Every Monday, discover new wines, regions, and ways to understand this fermenting sea.
Munching Vidal Blanc on Keuka Lake, New York
70 years ago:
(Photo by W. Eugene Smith//Time Life Pictures/Getty Images)
Dewey did not defeat Truman. Babe Ruth died. Gandhi fasted one last time. A young Laurence Olivier premiered Hamlet. Mary Leaky found the missing link in Kenya.
Also, in 1948, my mother in law was born.
Now choosing any birthday gift presents challenges. What do they like, want, or really need? How much is too much or too little? But a 70th birthday…for my mother in law. We had to impress her. She did not need more stuff. I knew she likes wine. But then again, she lives in wine country, has access to tons of it. What could my wife and I possibly get her that she could not?
Luckily, I work for a wine distributor. Continue reading
Long time no see, internet. Who knew parenting would eat up my wine writing hobby? Well, mommy and daddy could use a drink.
The summer sun demands chilled wines. So let us dip a toe into sunny Provence with a rare grape: Tibouren. The vine likely originates from Greece, possibly the Middle East, and it is tricky, subject to coulure, so consistent heat is key. Intense aromas and earthiness push it into a blending grape and rosés. Thus, today, mainly small plots in Provence and Liguria grow Tibouren. Continue reading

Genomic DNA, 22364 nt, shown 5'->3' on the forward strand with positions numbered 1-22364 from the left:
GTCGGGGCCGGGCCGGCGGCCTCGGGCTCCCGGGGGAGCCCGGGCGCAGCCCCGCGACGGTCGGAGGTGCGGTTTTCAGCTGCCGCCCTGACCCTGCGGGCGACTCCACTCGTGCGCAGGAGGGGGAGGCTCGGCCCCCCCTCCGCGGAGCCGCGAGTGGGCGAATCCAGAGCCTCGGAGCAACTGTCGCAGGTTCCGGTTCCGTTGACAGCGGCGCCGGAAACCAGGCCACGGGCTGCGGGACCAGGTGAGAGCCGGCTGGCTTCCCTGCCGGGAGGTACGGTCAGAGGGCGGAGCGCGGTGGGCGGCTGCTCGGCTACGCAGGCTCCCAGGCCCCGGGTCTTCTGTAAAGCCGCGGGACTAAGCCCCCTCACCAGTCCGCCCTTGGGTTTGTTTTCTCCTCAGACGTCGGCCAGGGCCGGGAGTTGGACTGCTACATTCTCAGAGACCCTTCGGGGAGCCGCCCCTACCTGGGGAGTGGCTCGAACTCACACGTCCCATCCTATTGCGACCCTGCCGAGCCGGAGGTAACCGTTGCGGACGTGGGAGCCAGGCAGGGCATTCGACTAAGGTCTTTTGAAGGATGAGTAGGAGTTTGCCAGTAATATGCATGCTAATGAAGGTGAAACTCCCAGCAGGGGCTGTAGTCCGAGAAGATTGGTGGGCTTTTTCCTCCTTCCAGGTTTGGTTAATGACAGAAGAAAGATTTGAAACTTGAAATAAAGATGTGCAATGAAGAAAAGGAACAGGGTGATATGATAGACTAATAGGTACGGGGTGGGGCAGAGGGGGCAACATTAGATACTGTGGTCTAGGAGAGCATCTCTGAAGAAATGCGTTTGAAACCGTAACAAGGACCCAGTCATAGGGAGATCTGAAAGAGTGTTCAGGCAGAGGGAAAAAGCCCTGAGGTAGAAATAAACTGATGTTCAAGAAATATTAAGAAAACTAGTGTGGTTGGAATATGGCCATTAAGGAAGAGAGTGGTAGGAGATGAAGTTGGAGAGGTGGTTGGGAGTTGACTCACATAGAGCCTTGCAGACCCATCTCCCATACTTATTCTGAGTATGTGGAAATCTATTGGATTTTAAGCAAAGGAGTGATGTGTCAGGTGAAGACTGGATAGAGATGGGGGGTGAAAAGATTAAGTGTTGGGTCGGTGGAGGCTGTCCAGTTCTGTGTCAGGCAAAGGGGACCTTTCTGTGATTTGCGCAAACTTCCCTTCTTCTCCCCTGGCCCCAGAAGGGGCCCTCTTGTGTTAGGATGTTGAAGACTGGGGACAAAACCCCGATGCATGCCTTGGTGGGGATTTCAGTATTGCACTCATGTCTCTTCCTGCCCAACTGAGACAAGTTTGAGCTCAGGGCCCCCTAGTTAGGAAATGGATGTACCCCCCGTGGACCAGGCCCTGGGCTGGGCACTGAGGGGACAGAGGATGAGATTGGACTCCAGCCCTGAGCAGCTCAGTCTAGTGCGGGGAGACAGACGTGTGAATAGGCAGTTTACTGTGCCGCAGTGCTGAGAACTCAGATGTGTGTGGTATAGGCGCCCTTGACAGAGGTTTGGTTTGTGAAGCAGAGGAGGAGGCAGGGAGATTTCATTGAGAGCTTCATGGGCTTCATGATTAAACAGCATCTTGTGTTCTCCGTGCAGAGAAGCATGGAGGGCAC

Carménère: a wine grape that Bordeaux bailed on generations ago has reared its head in Chile, Italy, and eclectic hot pockets of California. Today’s Carménère comes from Cali and the hands of Dubost winery. The Dubost family hailed from France … Continue reading
Hi wine nerds! Don’t like Whiskey? Or want something more than your piddly 20% ABV Port? Well, you’re in luck. Scotland’s Glenmorangie, having perfected the 12 Year Single Malt, happens to work within Moët Hennesey’s empire. With that extra bank, Glen could get bored and buy wine barrels to finish their spirits. This ruffled Scottish feathers a few decades ago. But today, distilleries have another spice in their cupboard. Continue reading
Can Oregon wine catch Champagne’s coattails? Our climate is too warm, our soil too rich, and our winemakers too impatient, but our grapes are Pinot and Chardonnay. So, why not try?
Well, most Oregon bubbly from Argyle to Argyle tastes nice, dry, but a bit fruity and simple. That sexy, nutty, chalky, dry, autolytic character that Champagne can have seemed elusive. Continue reading